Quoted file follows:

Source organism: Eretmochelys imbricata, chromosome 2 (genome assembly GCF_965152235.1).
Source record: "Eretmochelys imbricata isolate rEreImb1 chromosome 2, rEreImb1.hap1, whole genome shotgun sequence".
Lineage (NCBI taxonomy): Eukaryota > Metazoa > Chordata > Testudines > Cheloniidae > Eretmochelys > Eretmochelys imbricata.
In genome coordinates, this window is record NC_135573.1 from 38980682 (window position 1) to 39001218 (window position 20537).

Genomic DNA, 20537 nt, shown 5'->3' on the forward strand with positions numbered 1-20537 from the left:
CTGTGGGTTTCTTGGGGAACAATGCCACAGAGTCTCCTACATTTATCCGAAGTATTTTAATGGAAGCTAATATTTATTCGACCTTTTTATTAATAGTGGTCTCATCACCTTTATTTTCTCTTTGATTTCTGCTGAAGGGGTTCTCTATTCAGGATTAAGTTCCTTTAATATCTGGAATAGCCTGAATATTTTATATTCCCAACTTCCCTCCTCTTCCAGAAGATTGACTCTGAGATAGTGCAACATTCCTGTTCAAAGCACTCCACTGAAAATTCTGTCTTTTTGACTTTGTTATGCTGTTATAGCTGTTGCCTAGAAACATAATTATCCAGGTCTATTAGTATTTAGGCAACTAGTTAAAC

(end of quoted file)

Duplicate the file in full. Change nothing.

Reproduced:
Source organism: Eretmochelys imbricata, chromosome 2 (genome assembly GCF_965152235.1).
Source record: "Eretmochelys imbricata isolate rEreImb1 chromosome 2, rEreImb1.hap1, whole genome shotgun sequence".
Lineage (NCBI taxonomy): Eukaryota > Metazoa > Chordata > Testudines > Cheloniidae > Eretmochelys > Eretmochelys imbricata.
In genome coordinates, this window is record NC_135573.1 from 38980682 (window position 1) to 39001218 (window position 20537).

Genomic DNA, 20537 nt, shown 5'->3' on the forward strand with positions numbered 1-20537 from the left:
CTGTGGGTTTCTTGGGGAACAATGCCACAGAGTCTCCTACATTTATCCGAAGTATTTTAATGGAAGCTAATATTTATTCGACCTTTTTATTAATAGTGGTCTCATCACCTTTATTTTCTCTTTGATTTCTGCTGAAGGGGTTCTCTATTCAGGATTAAGTTCCTTTAATATCTGGAATAGCCTGAATATTTTATATTCCCAACTTCCCTCCTCTTCCAGAAGATTGACTCTGAGATAGTGCAACATTCCTGTTCAAAGCACTCCACTGAAAATTCTGTCTTTTTGACTTTGTTATGCTGTTATAGCTGTTGCCTAGAAACATAATTATCCAGGTCTATTAGTATTTAGGCAACTAGTTAAAC